Sep 10

In the second blog of this series, we find out more about the latest news coming out of the IUCN World Conservation Congress on Jeju Island, South Korea, where more than 8,000 people from around 170 countries have gathered.

Coral reef image

Coral reef

New guidance on MPAs

Marine Protected Areas, or MPAs, are being given a new lease of life, as IUCN releases ‘Guidelines for Applying the IUCN Protected Area Management Categories to Marine Protected Areas’. This new guidance comes in the wake of increasing concern surrounding the state of natural resources and the degradation of the world’s oceans, and aims to clarify what is most significant and of highest priority when it comes to MPAs.

It is time to stop pretending more of the ocean is protected than it actually is. Understanding what is protected in the ocean and how it is protected is of paramount importance in driving global conservation efforts forward,” said Dan Laffoley, Marine Vice-Chair of IUCN’s World Commission on Protected Areas. The guidance we are issuing aims to make clear the most important aspects of marine protected areas and will help countries more accurately detail their successes. Without this information it is difficult to hold the process of determining marine protected areas accountable.

 

More information:

 

Jeju Opening Ceremony

World Conservation Congress Opening Ceremony

IUCN Green List of Protected Areas

Following in the footsteps of the IUCN Red List of Threatened Species comes the IUCN Green List of Well-Managed Protected Areas. Preparations are gathering pace on this exciting new initiative prior to its official launch in 2014 at the next IUCN World Parks Congress in Australia.

The IUCN Green List will celebrate protected area successes, with those wishing to be included on the list having to meet certain criteria, including achieving effective management and meeting their conservation goals. Inclusion on the IUCN Green List will provide protected areas with greater international recognition and increased political support, as well as an elevated interest in quality tourism.

The IUCN Green List will make a valuable contribution to the more effective conservation of protected areas,” said Trevor Sandwith, Director of IUCN’s Global Protected Areas Programme, which is overseeing the initiative in partnership with the World Commission on Protected Areas. “The Green List will serve as a powerful motivator, inspiring protected areas to meet the standards and be shining examples of global best practice.

 

More information:

  • Read the full press release here

 

World Leaders' Dialogue Jeju

World Leaders’ Dialogue, Jeju, South Korea

Boosting nature’s hotspots

A unique partnership between IUCN, the European Commission, and the German Development Programme (GIZ) has led to the creation of an exciting new venture: the Biodiversity and Protected Areas Management Programme (BIOPAMA).

BIOPAMA has been created to develop conservation capacity in Africa, the Caribbean and the Pacific. These are areas of rich natural and human diversity which house 11 of the world’s 25 biodiversity hotspots and at least 220 different indigenous groups; however, a current lack of information and effective management has placed the sustainable use of these regions’ natural resources under threat. BIOPAMA is set to address this challenge by providing skills, tools, training and information to conservation managers, policy makers and indigenous and local communities, enabling protected areas in these countries to be more effectively managed.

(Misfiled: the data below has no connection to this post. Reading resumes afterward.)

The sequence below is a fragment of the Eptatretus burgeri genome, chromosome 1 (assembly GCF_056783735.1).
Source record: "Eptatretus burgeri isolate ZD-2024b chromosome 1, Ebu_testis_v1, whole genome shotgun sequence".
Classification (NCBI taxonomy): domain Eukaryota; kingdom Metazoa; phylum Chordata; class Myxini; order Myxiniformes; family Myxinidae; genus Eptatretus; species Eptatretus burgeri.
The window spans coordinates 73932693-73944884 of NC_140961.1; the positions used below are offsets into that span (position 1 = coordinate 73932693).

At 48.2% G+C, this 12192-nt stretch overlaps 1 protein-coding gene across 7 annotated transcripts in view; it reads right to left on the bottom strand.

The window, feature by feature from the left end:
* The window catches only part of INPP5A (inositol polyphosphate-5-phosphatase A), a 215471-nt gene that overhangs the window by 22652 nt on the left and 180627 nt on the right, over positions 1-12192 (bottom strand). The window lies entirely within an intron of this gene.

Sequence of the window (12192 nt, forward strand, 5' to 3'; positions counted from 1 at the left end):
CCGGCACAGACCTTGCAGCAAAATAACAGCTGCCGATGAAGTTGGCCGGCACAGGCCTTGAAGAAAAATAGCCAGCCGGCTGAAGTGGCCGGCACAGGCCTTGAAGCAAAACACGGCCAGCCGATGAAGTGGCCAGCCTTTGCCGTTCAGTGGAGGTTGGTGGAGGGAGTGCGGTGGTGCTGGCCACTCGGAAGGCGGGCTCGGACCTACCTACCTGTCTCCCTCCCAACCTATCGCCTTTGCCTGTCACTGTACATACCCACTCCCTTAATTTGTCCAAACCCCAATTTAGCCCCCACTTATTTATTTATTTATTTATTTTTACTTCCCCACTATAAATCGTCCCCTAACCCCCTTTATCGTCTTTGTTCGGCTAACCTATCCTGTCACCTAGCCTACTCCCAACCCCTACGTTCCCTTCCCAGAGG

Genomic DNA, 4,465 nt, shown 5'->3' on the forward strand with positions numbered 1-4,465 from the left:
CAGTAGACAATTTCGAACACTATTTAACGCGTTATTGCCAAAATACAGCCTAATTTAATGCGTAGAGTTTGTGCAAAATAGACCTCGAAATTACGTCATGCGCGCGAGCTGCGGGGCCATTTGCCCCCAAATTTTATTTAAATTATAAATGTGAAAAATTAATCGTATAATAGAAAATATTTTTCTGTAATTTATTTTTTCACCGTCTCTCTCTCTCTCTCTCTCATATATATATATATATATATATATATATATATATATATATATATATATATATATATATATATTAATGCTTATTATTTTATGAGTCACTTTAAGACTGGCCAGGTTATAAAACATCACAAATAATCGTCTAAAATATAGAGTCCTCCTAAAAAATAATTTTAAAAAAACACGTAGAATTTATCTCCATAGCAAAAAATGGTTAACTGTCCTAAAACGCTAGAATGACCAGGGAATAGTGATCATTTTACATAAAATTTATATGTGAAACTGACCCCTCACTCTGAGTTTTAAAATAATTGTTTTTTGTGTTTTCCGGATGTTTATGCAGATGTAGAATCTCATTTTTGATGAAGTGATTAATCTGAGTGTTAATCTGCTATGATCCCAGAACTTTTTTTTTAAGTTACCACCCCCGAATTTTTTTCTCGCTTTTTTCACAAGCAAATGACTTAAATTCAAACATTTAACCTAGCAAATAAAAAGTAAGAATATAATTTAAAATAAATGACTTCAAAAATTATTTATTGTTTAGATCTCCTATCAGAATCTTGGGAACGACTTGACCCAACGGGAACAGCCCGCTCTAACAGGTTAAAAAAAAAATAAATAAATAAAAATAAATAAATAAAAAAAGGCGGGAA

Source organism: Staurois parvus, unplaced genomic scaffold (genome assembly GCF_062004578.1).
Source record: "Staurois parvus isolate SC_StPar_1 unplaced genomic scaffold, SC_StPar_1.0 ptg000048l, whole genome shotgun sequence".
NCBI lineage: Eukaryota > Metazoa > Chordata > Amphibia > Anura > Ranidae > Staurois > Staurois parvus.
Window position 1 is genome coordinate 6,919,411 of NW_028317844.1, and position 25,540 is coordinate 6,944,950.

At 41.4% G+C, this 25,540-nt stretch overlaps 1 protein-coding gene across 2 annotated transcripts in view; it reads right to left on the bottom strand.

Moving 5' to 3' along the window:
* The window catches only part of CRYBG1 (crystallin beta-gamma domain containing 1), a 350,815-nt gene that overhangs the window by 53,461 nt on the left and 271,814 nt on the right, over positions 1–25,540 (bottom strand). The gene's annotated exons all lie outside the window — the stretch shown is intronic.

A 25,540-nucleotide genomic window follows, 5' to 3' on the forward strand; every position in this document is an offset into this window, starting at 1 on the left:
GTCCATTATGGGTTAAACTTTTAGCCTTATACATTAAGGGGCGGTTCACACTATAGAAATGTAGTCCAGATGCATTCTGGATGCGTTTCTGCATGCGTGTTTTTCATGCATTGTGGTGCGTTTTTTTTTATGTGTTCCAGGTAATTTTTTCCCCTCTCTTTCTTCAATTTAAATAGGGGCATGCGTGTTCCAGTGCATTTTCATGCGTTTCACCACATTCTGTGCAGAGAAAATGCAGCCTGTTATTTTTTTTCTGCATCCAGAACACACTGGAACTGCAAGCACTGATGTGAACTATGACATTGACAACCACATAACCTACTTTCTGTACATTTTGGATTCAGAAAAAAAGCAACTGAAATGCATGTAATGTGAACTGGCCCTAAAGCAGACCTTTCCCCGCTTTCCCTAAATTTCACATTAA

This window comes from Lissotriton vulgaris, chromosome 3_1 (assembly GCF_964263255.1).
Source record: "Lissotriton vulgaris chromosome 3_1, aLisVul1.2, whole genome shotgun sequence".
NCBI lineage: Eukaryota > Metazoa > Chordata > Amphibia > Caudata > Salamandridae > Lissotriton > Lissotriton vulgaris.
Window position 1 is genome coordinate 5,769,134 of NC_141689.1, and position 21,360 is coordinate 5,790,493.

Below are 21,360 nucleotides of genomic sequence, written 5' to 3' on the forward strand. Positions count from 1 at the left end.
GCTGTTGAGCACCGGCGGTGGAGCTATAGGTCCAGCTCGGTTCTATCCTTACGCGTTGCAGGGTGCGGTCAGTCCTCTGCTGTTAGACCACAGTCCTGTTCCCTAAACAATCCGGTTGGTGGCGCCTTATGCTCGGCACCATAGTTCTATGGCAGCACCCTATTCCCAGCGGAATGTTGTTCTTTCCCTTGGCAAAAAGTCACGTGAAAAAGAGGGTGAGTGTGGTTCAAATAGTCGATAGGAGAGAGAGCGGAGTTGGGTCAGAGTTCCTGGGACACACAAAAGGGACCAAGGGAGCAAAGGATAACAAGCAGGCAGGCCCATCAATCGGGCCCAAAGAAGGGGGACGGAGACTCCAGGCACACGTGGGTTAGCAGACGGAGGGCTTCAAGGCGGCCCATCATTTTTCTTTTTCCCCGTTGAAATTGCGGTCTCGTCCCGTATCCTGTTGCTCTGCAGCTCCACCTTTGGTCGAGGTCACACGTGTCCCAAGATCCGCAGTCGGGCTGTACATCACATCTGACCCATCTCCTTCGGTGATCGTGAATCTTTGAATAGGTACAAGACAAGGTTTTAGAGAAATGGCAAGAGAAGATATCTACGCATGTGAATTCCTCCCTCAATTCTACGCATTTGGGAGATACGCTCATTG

Better conserving and valuing our biodiversity can help reduce poverty and provide benefits for local and national development,” said Grethel Aguilar, Director of the IUCN Regional Office in Mesoamerica, which will be helping to implement BIOPAMA’s Caribbean efforts. “BIOPAMA will, for example, help provide protected area managers and conservation staff in the Caribbean with the skills, knowledge and networks they need to conserve biodiversity, in turn benefiting the region’s diverse communities.

 

More information:

  • Read the full press release here
Sand dune image

Sand dunes

Moving forward with the IUCN Red List of Ecosystems

Modelled on the influential IUCN Red List of Threatened Species, the new IUCN Red List of Ecosystems aims to assess the status of a variety of ecosystems worldwide, from coral reefs to rainforests and deserts. This new initiative will identify the threats to these vital natural areas, and the potential impacts the threats have on both ecosystems and human wellbeing.

Much like its species counterpart, the IUCN Red List of Ecosystems will use an internationally accepted set of criteria to determine if an ecosystem is vulnerable, endangered or critically endangered. It is hoped that this assessment standard will enable the Ecosystem Red List to help guide conservation action on the ground, as well as influence the policy process of international conventions.

Natural environments are under increasing pressure from unsustainable use and other threats,” said Jon Paul Rodriguez, Leader of the IUCN Commission on Ecosystem Management’s Ecosystems Red List Thematic Group. “Functional ecosystems are essential to our livelihoods and wellbeing. We will assess the status of marine, terrestrial, freshwater and subterranean ecosystems at local, regional and global levels. This, in turn, will help inform on the link between such systems and the livelihoods of those who depend on them. The assessment can then form the basis for concerted implementation action, so that we can manage them sustainably if their risk of collapse is low, or restore them if they are threatened and then monitor their recovery.

 

More information:

 

Check back soon for more exciting news and outcomes from the World Conservation Congress!

 

Kathryn Pintus, ARKive Species Text Author

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